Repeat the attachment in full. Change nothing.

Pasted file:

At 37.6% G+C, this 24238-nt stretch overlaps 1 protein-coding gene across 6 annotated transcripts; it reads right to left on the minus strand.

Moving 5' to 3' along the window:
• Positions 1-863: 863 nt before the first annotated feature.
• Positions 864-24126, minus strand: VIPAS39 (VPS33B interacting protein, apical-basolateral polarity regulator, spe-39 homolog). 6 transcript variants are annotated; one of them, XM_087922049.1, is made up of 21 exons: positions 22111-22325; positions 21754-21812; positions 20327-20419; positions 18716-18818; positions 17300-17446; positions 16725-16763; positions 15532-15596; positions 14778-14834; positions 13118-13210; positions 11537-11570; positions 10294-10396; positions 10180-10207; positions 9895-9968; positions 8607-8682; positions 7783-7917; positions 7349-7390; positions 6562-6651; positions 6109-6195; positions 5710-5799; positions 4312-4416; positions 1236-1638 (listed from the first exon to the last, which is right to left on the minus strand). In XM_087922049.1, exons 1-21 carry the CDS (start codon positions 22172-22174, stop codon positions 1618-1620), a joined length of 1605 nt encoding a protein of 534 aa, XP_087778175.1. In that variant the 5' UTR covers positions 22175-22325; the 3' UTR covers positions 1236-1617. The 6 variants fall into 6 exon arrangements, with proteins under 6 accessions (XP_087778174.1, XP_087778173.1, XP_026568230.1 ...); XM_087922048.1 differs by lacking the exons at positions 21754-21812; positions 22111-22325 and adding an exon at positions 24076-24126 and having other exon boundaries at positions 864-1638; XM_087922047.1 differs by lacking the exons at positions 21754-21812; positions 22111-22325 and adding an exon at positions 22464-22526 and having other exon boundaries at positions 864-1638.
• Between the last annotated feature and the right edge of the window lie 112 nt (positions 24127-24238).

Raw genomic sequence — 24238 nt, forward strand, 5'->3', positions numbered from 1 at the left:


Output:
At 37.6% G+C, this 24238-nt stretch overlaps 1 protein-coding gene across 6 annotated transcripts; it reads right to left on the minus strand.

Moving 5' to 3' along the window:
• Positions 1-863: 863 nt before the first annotated feature.
• Positions 864-24126, minus strand: VIPAS39 (VPS33B interacting protein, apical-basolateral polarity regulator, spe-39 homolog). 6 transcript variants are annotated; one of them, XM_087922049.1, is made up of 21 exons: positions 22111-22325; positions 21754-21812; positions 20327-20419; positions 18716-18818; positions 17300-17446; positions 16725-16763; positions 15532-15596; positions 14778-14834; positions 13118-13210; positions 11537-11570; positions 10294-10396; positions 10180-10207; positions 9895-9968; positions 8607-8682; positions 7783-7917; positions 7349-7390; positions 6562-6651; positions 6109-6195; positions 5710-5799; positions 4312-4416; positions 1236-1638 (listed from the first exon to the last, which is right to left on the minus strand). In XM_087922049.1, exons 1-21 carry the CDS (start codon positions 22172-22174, stop codon positions 1618-1620), a joined length of 1605 nt encoding a protein of 534 aa, XP_087778175.1. In that variant the 5' UTR covers positions 22175-22325; the 3' UTR covers positions 1236-1617. The 6 variants fall into 6 exon arrangements, with proteins under 6 accessions (XP_087778174.1, XP_087778173.1, XP_026568230.1 ...); XM_087922048.1 differs by lacking the exons at positions 21754-21812; positions 22111-22325 and adding an exon at positions 24076-24126 and having other exon boundaries at positions 864-1638; XM_087922047.1 differs by lacking the exons at positions 21754-21812; positions 22111-22325 and adding an exon at positions 22464-22526 and having other exon boundaries at positions 864-1638.
• Between the last annotated feature and the right edge of the window lie 112 nt (positions 24127-24238).

Raw genomic sequence — 24238 nt, forward strand, 5'->3', positions numbered from 1 at the left: